Monday, September 13, 2010

Tourist train derailed by thieves seems nothing is safe anymore!

This was the scene yesterday after a steam-hauled tourist train carrying 627 people derailed near Cullinan after thieves removed some 40 wooden sleepers during the night.

Barring a few minor cuts and bruises, no-one was hurt as the train, operated by Pretoria-based steam club Friends of the Rail, was travelling very slowly when it derailed on the approach to Cullinan station.

The locomotive – which dedicated volunteers spent many years restoring to working order – was substantially damaged.

Sleepers “tie” the rails to the trackbed. Without sleepers, the rails would spread and topple under the weight of a train – which is what happened yesterday. Because the sleepers sit in a “ballast” of stones, it is almost impossible to see from the locomotive cab if they are missing.

Sleeper theft is one of South Africa’s hidden scourges. The sleepers, made from hard Australian yarra wood, are highly prized for making furniture – and sometimes for firewood – and in recent years, railway lines all over SA have been targeted by sleeper thieves. Some lines have lost so many sleepers that they have been closed since the cost of replacement has been deemed uneconomic.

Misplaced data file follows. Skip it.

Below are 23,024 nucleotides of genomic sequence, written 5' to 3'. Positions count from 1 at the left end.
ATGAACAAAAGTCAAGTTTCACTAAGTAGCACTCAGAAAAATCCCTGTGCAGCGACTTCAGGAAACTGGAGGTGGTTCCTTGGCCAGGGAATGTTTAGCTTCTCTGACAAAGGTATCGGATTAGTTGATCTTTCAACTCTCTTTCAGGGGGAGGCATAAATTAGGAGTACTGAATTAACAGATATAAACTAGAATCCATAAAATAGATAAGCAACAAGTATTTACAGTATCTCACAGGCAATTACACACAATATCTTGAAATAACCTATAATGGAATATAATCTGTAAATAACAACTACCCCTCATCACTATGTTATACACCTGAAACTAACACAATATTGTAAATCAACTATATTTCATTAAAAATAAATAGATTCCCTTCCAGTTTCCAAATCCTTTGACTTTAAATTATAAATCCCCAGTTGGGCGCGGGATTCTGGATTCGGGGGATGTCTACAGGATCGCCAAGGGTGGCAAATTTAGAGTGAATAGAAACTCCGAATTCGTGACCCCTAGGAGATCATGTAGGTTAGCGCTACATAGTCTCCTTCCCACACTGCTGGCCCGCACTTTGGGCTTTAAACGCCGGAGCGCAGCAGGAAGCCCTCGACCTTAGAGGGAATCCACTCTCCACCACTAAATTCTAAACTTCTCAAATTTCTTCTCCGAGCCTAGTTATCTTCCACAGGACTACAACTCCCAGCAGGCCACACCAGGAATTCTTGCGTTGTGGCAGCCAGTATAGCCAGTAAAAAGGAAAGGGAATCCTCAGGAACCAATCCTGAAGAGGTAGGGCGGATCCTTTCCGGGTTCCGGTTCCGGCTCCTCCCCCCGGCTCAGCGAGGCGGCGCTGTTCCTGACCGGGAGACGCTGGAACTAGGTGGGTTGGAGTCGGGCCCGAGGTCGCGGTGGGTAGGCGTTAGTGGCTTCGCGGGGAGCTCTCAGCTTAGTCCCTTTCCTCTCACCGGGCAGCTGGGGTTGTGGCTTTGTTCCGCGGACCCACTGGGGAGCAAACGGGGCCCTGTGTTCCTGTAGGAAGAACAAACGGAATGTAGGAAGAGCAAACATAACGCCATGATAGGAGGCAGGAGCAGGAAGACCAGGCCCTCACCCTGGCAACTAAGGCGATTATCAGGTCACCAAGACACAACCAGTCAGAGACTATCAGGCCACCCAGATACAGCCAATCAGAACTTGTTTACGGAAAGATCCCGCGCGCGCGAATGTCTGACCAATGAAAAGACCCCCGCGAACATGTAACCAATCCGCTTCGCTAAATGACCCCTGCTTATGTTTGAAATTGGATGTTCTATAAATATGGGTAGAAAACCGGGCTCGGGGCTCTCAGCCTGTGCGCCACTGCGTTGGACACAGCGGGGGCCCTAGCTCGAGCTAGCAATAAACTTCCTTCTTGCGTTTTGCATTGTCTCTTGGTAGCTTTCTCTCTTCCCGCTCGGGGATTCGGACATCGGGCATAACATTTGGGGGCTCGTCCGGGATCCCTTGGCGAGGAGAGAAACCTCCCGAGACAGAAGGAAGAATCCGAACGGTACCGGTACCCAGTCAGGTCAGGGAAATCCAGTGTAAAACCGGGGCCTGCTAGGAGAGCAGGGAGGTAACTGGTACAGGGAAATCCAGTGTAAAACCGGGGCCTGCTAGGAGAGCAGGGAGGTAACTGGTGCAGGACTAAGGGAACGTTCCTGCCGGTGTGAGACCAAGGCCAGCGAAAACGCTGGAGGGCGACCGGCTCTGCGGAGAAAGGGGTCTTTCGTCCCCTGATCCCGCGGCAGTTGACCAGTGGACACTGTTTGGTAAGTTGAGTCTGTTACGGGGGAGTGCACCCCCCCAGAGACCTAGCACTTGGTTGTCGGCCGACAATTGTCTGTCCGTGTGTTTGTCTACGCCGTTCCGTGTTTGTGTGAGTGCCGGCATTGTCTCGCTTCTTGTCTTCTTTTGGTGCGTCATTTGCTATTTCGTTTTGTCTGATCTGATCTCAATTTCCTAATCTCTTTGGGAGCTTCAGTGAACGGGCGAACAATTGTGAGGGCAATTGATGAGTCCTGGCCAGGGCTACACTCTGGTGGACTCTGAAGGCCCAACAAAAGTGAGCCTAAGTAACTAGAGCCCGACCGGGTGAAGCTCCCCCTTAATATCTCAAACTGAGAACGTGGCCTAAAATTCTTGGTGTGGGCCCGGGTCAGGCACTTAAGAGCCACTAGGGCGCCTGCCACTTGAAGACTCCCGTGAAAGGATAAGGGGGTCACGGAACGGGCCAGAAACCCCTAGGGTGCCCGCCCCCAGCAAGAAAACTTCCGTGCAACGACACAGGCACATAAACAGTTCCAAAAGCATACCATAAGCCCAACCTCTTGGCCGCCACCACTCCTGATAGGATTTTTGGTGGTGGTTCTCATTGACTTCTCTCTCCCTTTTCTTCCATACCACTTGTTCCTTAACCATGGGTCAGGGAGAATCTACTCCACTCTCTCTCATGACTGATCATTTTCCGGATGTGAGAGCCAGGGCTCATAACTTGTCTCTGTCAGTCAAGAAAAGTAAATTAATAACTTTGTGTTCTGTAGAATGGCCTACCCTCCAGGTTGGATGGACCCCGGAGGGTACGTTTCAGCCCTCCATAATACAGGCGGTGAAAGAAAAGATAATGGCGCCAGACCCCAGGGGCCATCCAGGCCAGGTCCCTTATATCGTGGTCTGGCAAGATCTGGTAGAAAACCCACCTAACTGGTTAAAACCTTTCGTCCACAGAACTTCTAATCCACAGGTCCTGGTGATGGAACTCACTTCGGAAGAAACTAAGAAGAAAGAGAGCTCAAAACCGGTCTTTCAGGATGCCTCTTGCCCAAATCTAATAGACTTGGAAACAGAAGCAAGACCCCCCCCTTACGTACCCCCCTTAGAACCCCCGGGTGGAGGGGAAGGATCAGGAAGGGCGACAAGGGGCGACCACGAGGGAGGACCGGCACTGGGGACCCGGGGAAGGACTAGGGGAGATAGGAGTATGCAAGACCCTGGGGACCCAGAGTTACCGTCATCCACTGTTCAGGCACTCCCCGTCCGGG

Yesterday’s derailment happened on a line that sees many tourist trains during the year. The thieves don’t really care about the consequences, either for innocent passengers or for tourism as a whole. The cost of repairing the locomotive will be a heavy burden for the club which receives no funding other than what it earns from running tourist trains. The cost of repairing the damaged track will run into many thousands of rand – and Transnet is not keen to spend money looking after lines that are not part of its core network.

So, for the sake of a few hundred rands, a viable and growing tourism business gets a kick in the head. Meanwhile, because sleeper theft has a direct and punitive effect on the state of SA’s transport infrastructure, any investigation should examine the supply and demand chain. Where are these sleepers going and why?

PHOTOS: The top picture shows the locomotive, 15F No.3117, lying on its side after the derailment, top, and the bolts have been unscrewed and the sleepers slid out from under the rails, below. PICTURES: Courtesy of Friends of the Rail